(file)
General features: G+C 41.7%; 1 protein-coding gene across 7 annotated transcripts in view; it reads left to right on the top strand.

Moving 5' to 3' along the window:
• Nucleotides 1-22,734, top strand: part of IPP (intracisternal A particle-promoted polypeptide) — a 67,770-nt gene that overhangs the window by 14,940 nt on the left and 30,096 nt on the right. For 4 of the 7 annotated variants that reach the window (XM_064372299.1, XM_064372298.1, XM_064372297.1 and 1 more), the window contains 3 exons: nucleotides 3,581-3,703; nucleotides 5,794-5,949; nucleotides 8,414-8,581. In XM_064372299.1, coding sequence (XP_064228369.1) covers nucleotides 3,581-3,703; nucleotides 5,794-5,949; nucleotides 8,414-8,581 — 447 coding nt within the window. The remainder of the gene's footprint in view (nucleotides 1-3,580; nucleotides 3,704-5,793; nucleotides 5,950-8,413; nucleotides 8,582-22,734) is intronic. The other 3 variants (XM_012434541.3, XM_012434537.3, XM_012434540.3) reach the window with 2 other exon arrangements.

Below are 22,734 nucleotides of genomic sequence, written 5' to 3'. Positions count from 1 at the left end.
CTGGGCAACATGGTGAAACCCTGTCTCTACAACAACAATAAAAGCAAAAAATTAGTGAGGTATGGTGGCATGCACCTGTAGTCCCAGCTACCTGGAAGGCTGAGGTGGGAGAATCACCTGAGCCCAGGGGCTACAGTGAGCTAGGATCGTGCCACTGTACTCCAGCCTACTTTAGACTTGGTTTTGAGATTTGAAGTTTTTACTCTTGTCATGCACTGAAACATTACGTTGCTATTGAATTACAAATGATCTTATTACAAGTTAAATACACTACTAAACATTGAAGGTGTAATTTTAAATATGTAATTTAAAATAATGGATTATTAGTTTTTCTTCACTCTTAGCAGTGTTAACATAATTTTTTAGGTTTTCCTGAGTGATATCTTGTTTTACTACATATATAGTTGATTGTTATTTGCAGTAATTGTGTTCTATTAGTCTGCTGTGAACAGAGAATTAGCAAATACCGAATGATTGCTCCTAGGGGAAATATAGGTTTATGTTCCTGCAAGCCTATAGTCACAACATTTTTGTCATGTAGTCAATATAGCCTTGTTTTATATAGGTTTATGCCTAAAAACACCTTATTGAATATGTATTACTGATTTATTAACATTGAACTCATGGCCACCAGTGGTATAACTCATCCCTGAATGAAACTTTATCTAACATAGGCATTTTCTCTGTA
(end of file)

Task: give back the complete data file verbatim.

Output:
General features: G+C 41.7%; 1 protein-coding gene across 7 annotated transcripts in view; it reads left to right on the top strand.

Moving 5' to 3' along the window:
• Nucleotides 1-22,734, top strand: part of IPP (intracisternal A particle-promoted polypeptide) — a 67,770-nt gene that overhangs the window by 14,940 nt on the left and 30,096 nt on the right. For 4 of the 7 annotated variants that reach the window (XM_064372299.1, XM_064372298.1, XM_064372297.1 and 1 more), the window contains 3 exons: nucleotides 3,581-3,703; nucleotides 5,794-5,949; nucleotides 8,414-8,581. In XM_064372299.1, coding sequence (XP_064228369.1) covers nucleotides 3,581-3,703; nucleotides 5,794-5,949; nucleotides 8,414-8,581 — 447 coding nt within the window. The remainder of the gene's footprint in view (nucleotides 1-3,580; nucleotides 3,704-5,793; nucleotides 5,950-8,413; nucleotides 8,582-22,734) is intronic. The other 3 variants (XM_012434541.3, XM_012434537.3, XM_012434540.3) reach the window with 2 other exon arrangements.

Below are 22,734 nucleotides of genomic sequence, written 5' to 3'. Positions count from 1 at the left end.
CTGGGCAACATGGTGAAACCCTGTCTCTACAACAACAATAAAAGCAAAAAATTAGTGAGGTATGGTGGCATGCACCTGTAGTCCCAGCTACCTGGAAGGCTGAGGTGGGAGAATCACCTGAGCCCAGGGGCTACAGTGAGCTAGGATCGTGCCACTGTACTCCAGCCTACTTTAGACTTGGTTTTGAGATTTGAAGTTTTTACTCTTGTCATGCACTGAAACATTACGTTGCTATTGAATTACAAATGATCTTATTACAAGTTAAATACACTACTAAACATTGAAGGTGTAATTTTAAATATGTAATTTAAAATAATGGATTATTAGTTTTTCTTCACTCTTAGCAGTGTTAACATAATTTTTTAGGTTTTCCTGAGTGATATCTTGTTTTACTACATATATAGTTGATTGTTATTTGCAGTAATTGTGTTCTATTAGTCTGCTGTGAACAGAGAATTAGCAAATACCGAATGATTGCTCCTAGGGGAAATATAGGTTTATGTTCCTGCAAGCCTATAGTCACAACATTTTTGTCATGTAGTCAATATAGCCTTGTTTTATATAGGTTTATGCCTAAAAACACCTTATTGAATATGTATTACTGATTTATTAACATTGAACTCATGGCCACCAGTGGTATAACTCATCCCTGAATGAAACTTTATCTAACATAGGCATTTTCTCTGTA